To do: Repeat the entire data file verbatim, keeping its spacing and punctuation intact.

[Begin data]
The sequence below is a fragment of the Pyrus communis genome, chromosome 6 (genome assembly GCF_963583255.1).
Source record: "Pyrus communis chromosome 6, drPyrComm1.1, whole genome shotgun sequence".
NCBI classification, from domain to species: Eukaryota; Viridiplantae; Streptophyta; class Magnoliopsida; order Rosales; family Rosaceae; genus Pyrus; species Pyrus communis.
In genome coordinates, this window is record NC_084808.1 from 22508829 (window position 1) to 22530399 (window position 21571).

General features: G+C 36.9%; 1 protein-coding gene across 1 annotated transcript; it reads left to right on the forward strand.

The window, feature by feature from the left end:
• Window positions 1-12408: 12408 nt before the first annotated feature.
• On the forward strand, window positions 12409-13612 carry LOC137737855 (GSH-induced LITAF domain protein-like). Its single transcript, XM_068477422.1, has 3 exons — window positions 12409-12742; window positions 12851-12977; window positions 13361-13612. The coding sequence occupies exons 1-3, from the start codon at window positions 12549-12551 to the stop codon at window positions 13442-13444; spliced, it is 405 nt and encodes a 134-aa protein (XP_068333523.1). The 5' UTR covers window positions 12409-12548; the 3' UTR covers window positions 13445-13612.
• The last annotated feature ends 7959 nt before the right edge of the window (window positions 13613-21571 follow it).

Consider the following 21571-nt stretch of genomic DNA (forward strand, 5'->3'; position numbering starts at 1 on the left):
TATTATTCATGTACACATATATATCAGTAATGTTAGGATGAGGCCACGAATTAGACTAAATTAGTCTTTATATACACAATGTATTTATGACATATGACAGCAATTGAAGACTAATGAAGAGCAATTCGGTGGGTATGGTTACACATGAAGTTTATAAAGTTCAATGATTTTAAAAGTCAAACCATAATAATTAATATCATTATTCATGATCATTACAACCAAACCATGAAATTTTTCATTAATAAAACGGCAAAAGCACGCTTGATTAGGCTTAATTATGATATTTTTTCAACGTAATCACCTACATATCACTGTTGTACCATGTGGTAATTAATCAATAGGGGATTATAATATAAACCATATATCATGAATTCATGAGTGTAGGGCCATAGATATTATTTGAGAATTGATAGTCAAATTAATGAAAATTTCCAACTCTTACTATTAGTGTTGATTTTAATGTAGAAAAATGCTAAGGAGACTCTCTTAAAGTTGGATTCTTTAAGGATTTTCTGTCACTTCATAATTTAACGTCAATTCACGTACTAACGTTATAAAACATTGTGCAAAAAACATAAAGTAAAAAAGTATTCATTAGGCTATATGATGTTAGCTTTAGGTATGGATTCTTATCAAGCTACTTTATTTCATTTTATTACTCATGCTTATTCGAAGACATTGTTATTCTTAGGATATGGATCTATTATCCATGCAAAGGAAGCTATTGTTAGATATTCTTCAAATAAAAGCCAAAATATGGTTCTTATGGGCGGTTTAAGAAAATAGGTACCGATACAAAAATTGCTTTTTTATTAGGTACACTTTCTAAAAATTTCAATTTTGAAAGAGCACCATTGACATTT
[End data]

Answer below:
The sequence below is a fragment of the Pyrus communis genome, chromosome 6 (genome assembly GCF_963583255.1).
Source record: "Pyrus communis chromosome 6, drPyrComm1.1, whole genome shotgun sequence".
NCBI classification, from domain to species: Eukaryota; Viridiplantae; Streptophyta; class Magnoliopsida; order Rosales; family Rosaceae; genus Pyrus; species Pyrus communis.
In genome coordinates, this window is record NC_084808.1 from 22508829 (window position 1) to 22530399 (window position 21571).

General features: G+C 36.9%; 1 protein-coding gene across 1 annotated transcript; it reads left to right on the forward strand.

The window, feature by feature from the left end:
• Window positions 1-12408: 12408 nt before the first annotated feature.
• On the forward strand, window positions 12409-13612 carry LOC137737855 (GSH-induced LITAF domain protein-like). Its single transcript, XM_068477422.1, has 3 exons — window positions 12409-12742; window positions 12851-12977; window positions 13361-13612. The coding sequence occupies exons 1-3, from the start codon at window positions 12549-12551 to the stop codon at window positions 13442-13444; spliced, it is 405 nt and encodes a 134-aa protein (XP_068333523.1). The 5' UTR covers window positions 12409-12548; the 3' UTR covers window positions 13445-13612.
• The last annotated feature ends 7959 nt before the right edge of the window (window positions 13613-21571 follow it).

Consider the following 21571-nt stretch of genomic DNA (forward strand, 5'->3'; position numbering starts at 1 on the left):
TATTATTCATGTACACATATATATCAGTAATGTTAGGATGAGGCCACGAATTAGACTAAATTAGTCTTTATATACACAATGTATTTATGACATATGACAGCAATTGAAGACTAATGAAGAGCAATTCGGTGGGTATGGTTACACATGAAGTTTATAAAGTTCAATGATTTTAAAAGTCAAACCATAATAATTAATATCATTATTCATGATCATTACAACCAAACCATGAAATTTTTCATTAATAAAACGGCAAAAGCACGCTTGATTAGGCTTAATTATGATATTTTTTCAACGTAATCACCTACATATCACTGTTGTACCATGTGGTAATTAATCAATAGGGGATTATAATATAAACCATATATCATGAATTCATGAGTGTAGGGCCATAGATATTATTTGAGAATTGATAGTCAAATTAATGAAAATTTCCAACTCTTACTATTAGTGTTGATTTTAATGTAGAAAAATGCTAAGGAGACTCTCTTAAAGTTGGATTCTTTAAGGATTTTCTGTCACTTCATAATTTAACGTCAATTCACGTACTAACGTTATAAAACATTGTGCAAAAAACATAAAGTAAAAAAGTATTCATTAGGCTATATGATGTTAGCTTTAGGTATGGATTCTTATCAAGCTACTTTATTTCATTTTATTACTCATGCTTATTCGAAGACATTGTTATTCTTAGGATATGGATCTATTATCCATGCAAAGGAAGCTATTGTTAGATATTCTTCAAATAAAAGCCAAAATATGGTTCTTATGGGCGGTTTAAGAAAATAGGTACCGATACAAAAATTGCTTTTTTATTAGGTACACTTTCTAAAAATTTCAATTTTGAAAGAGCACCATTGACATTT